Bearing all this in mind, I want to say quietly that as of this date, I am a Democrat, and that I support Hillary Clinton for President of the United States.

Though I deeply respect those who disagree with me, I believe, for a variety of reasons, that the Democratic Party best reflects the values I hold based on the Gospels. Those values are most intensely expressed for me in the Gospel of Matthew, but they are expressed in all the gospels. Those values involve feeding the hungry, giving drink to the thirsty, clothing the naked, visiting those in prison, and above all, loving one’s neighbors and loving one’s enemies. A great deal more could be said on this subject, but I feel that this is enough.

I want to add here that I am Pro-Life. I believe in the sanctity of the life of the unborn. Deeply respecting those who disagree with me, I feel that if we are to find a solution to the horror of abortion, it will be through the Democratic Party. . . .

I repeat: I am a Christian; I am a Democrat. I support Hillary Clinton for President of the United States.

If I receive emails on this issue, I will do my best to answer them.

Anne Rice
August 10, 2007

I tend to think that Rice missed the point of A Secular Faith, that what is more important when entering the voting booth is U.S. law and policy, not which party best embodies the gospel. But when a popular author endorses your book, to object is to look ungrateful. (Plus, I don’t have Anne’s digits.)

Now she says that she is dropping her Christian identity:

I remain committed to Christ as always but not to being “Christian” or to being part of Christianity. It’s simply impossible for me to “belong” to this quarrelsome, hostile, disputatious, and deservedly infamous group. For ten years, I’ve tried. I’ve failed. I’m an outsider. My conscience will allow nothing else. . . .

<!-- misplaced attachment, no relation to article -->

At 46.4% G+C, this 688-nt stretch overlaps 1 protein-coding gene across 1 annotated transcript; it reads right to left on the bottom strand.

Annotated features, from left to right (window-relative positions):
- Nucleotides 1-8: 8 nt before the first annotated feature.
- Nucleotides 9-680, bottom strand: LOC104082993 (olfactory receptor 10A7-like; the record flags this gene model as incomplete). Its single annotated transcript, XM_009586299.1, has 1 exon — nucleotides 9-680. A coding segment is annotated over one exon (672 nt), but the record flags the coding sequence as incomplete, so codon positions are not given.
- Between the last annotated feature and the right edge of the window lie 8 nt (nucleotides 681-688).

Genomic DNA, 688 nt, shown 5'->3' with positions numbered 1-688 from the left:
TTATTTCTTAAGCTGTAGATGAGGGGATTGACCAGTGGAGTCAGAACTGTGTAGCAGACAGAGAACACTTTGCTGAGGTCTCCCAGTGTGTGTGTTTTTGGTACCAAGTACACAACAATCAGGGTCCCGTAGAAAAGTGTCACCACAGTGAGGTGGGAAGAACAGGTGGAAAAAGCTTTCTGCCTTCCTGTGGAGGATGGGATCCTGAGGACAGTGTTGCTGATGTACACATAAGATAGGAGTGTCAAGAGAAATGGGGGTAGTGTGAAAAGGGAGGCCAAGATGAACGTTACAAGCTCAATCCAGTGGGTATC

In the name of Christ, I refuse to be anti-gay. I refuse to be anti-feminist. I refuse to be anti-artificial birth control. I refuse to be anti-Democrat. I refuse to be anti-secular humanism. I refuse to be anti-science. I refuse to be anti-life. In the name of Christ, I quit Christianity and being Christian. Amen.

If Ms. Rice had been able to read Dave VanDrunen’s new book on two-kingdom theology she might have worked out better her commitment to the separation of church and state and belief in the Bible. I confess, I did not give her enough help in A Secular Faith.

But if Rice supported Hilary Clinton for Christian reasons, then her renunciation of the church must also mean a switch in politics. That raises the possibility of voting for Republicans and maybe even endorsing Bret McAtee if he decides to run for the Senate again. But that doesn’t make sense because Bret is anti-gay rights. I’m confused.

At least I have a political theology to help with the confusion – you look to the state for law and to the church for gospel; if you look the wrong way, you’re sure to get hit in the crossfire.

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9 Comments